Further, Norman Oder wrote at the PBS NewsHour blog:
[T]he two most recent rounds of EB-5 funding for Atlantic Yards, since renamed Pacific Park Brooklyn, were launched on behalf not just of initial developer Forest City Ratner, but its new 70 percent partner in a joint venture, the Greenland Group. Greenland is owned and controlled by the government of Shanghai. The resulting scenario sounds like something out of the satirical publication The Onion, "a Chinese government profits by marketing U.S. green cards to Chinese immigrant investors."
This trend of China ownership of U.S. EB-5 projects continues. Recently, Wailian Overseas Consulting Group, one the largest EB-5 placement agents in China, thought to be placing over $50 million of EB-5 per month, announced the development of its Renzo Piano-designed residential buildings. The project is financed by a $320 million construction loan from the Bank of China and a $135 million equity investment from a U.S. subsidiary of a Chinese investment firm.
Tom DeWeese with the American Policy Center wrote in 2014 that "China is fast becoming the largest land owner in America," and he further warns of PRC-directed commercial activities in the United States, alleging that "43% of all corporate profits in China are produced by companies that the Chinese government controls outright."
The motives behind the PRC's involvement in the EB-5 program may be uncovered when we look at similar Chinese tactics from recent history. In the 1990s, China's involvement with the Panama Canal caused serious concern for the American private and public sectors. During a Senate Armed Services Committee hearing in 1999, Marine Corps General Charles E. Wilhelm testified that China does not hesitate to use its commercial, state-run businesses to support its political and military objectives.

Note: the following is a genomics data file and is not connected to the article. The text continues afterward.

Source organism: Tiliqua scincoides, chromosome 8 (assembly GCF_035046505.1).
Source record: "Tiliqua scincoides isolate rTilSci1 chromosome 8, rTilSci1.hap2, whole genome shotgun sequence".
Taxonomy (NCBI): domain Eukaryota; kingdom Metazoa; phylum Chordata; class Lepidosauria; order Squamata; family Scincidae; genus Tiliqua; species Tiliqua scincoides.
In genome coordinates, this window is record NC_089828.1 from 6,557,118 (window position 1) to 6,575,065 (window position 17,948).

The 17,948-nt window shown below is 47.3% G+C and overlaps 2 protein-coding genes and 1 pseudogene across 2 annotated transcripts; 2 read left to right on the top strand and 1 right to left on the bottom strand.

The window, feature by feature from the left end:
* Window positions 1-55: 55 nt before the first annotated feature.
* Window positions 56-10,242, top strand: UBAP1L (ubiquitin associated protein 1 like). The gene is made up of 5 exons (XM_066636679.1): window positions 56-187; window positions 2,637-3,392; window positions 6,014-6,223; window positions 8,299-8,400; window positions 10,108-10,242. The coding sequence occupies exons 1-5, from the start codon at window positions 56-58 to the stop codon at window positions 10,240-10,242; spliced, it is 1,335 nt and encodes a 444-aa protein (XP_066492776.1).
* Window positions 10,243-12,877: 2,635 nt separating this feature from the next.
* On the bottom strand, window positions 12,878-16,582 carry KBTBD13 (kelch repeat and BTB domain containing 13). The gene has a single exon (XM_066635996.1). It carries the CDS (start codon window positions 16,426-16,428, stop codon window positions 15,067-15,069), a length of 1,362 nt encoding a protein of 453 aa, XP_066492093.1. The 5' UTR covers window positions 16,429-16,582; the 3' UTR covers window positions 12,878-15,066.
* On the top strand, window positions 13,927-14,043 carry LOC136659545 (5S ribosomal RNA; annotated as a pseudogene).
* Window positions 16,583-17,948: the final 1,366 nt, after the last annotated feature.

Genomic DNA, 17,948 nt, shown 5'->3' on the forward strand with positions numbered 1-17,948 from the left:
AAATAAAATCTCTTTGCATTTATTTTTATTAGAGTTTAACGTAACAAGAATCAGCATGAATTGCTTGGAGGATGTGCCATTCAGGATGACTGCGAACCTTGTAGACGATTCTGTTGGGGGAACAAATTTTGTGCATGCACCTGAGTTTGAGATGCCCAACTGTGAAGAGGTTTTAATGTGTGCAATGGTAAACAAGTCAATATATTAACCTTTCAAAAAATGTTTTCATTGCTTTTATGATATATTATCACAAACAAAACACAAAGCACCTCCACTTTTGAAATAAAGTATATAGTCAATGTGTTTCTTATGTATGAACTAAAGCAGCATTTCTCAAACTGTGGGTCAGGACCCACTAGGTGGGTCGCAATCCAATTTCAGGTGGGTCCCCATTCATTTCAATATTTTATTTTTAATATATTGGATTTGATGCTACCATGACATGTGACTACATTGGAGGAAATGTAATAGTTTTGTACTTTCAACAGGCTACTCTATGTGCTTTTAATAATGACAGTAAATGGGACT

Moreover, a 1998 declassified U.S. Army intelligence report regarding China's involvement with the Panama Canal indicated that,
Due to a decline in raw materials from within China, freight rates are dropping due to excess tonnage in the market, and the current Asian financial crisis, corporate revenues should decline. Consequently, China is looking to expand into new markets.
The analyst in this report commented that Chinese state-sponsored business interest in the canal was not only strategic, but also a means for outside financial opportunities for the Chinese government.
Journalist Bill Gertz quote the Army intelligence report in his book The China Threat. In the book he also shares the story of Constantine Menges, a senior National Security Council specialist during the Reagan administration. Mr. Menges labeled the new Chinese communist strategy using commercial activities and alliances to further geopolitical goals as "checkbook subversion."
Opponents to the view reflected herein may argue that (1) the PRC may be unable to control capital outflows; or (2) that the PRC may turn a blind eye to this practice as these immigrant investors may be a domestic political and social risk to the party. Nonetheless, the PRC's regulation of the EB-5 program demonstrates its willing participation to facilitate EB-5 investment in the United States. Further, the PRC has a long and successful history of maintaining a zero-tolerance approach to potential domestic threats to its controlling party, and the well-documented priority of the PRC continues to be future economic growth.
Although the legislative future of the EB-5 program is unknown, the PRC's use of this American immigration program to benefit China has been masterful. The PRC understands that this program allows for the PRC and its state-run companies to develop and acquire the most expensive pieces of U.S. real estate at a heavy discount while profiting China-regulated EB-5 brokerage companies.